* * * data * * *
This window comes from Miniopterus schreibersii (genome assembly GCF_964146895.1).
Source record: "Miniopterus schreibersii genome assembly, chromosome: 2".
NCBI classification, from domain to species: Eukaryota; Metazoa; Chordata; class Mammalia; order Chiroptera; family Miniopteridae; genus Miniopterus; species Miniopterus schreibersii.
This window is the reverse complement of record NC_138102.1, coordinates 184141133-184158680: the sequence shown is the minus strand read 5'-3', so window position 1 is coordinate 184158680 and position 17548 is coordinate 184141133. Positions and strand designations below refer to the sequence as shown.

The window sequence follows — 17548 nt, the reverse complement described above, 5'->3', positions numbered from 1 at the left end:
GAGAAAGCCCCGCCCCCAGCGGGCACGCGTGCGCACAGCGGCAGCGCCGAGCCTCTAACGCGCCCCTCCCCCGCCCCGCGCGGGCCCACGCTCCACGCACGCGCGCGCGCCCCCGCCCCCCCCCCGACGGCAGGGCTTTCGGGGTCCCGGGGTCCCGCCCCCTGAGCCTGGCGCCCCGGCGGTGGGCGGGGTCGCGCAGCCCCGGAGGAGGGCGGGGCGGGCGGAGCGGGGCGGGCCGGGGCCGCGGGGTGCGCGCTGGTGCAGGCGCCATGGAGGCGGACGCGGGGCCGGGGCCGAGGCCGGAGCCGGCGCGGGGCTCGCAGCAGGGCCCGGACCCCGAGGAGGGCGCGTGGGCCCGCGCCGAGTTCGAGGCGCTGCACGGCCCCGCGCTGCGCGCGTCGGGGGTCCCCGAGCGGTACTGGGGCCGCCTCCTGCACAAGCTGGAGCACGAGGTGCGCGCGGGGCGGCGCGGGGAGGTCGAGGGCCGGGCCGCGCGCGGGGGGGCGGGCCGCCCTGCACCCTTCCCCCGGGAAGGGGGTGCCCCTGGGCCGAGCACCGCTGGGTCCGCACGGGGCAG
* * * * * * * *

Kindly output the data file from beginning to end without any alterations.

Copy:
This window comes from Miniopterus schreibersii (genome assembly GCF_964146895.1).
Source record: "Miniopterus schreibersii genome assembly, chromosome: 2".
NCBI classification, from domain to species: Eukaryota; Metazoa; Chordata; class Mammalia; order Chiroptera; family Miniopteridae; genus Miniopterus; species Miniopterus schreibersii.
This window is the reverse complement of record NC_138102.1, coordinates 184141133-184158680: the sequence shown is the minus strand read 5'-3', so window position 1 is coordinate 184158680 and position 17548 is coordinate 184141133. Positions and strand designations below refer to the sequence as shown.

The window sequence follows — 17548 nt, the reverse complement described above, 5'->3', positions numbered from 1 at the left end:
GAGAAAGCCCCGCCCCCAGCGGGCACGCGTGCGCACAGCGGCAGCGCCGAGCCTCTAACGCGCCCCTCCCCCGCCCCGCGCGGGCCCACGCTCCACGCACGCGCGCGCGCCCCCGCCCCCCCCCCGACGGCAGGGCTTTCGGGGTCCCGGGGTCCCGCCCCCTGAGCCTGGCGCCCCGGCGGTGGGCGGGGTCGCGCAGCCCCGGAGGAGGGCGGGGCGGGCGGAGCGGGGCGGGCCGGGGCCGCGGGGTGCGCGCTGGTGCAGGCGCCATGGAGGCGGACGCGGGGCCGGGGCCGAGGCCGGAGCCGGCGCGGGGCTCGCAGCAGGGCCCGGACCCCGAGGAGGGCGCGTGGGCCCGCGCCGAGTTCGAGGCGCTGCACGGCCCCGCGCTGCGCGCGTCGGGGGTCCCCGAGCGGTACTGGGGCCGCCTCCTGCACAAGCTGGAGCACGAGGTGCGCGCGGGGCGGCGCGGGGAGGTCGAGGGCCGGGCCGCGCGCGGGGGGGCGGGCCGCCCTGCACCCTTCCCCCGGGAAGGGGGTGCCCCTGGGCCGAGCACCGCTGGGTCCGCACGGGGCAG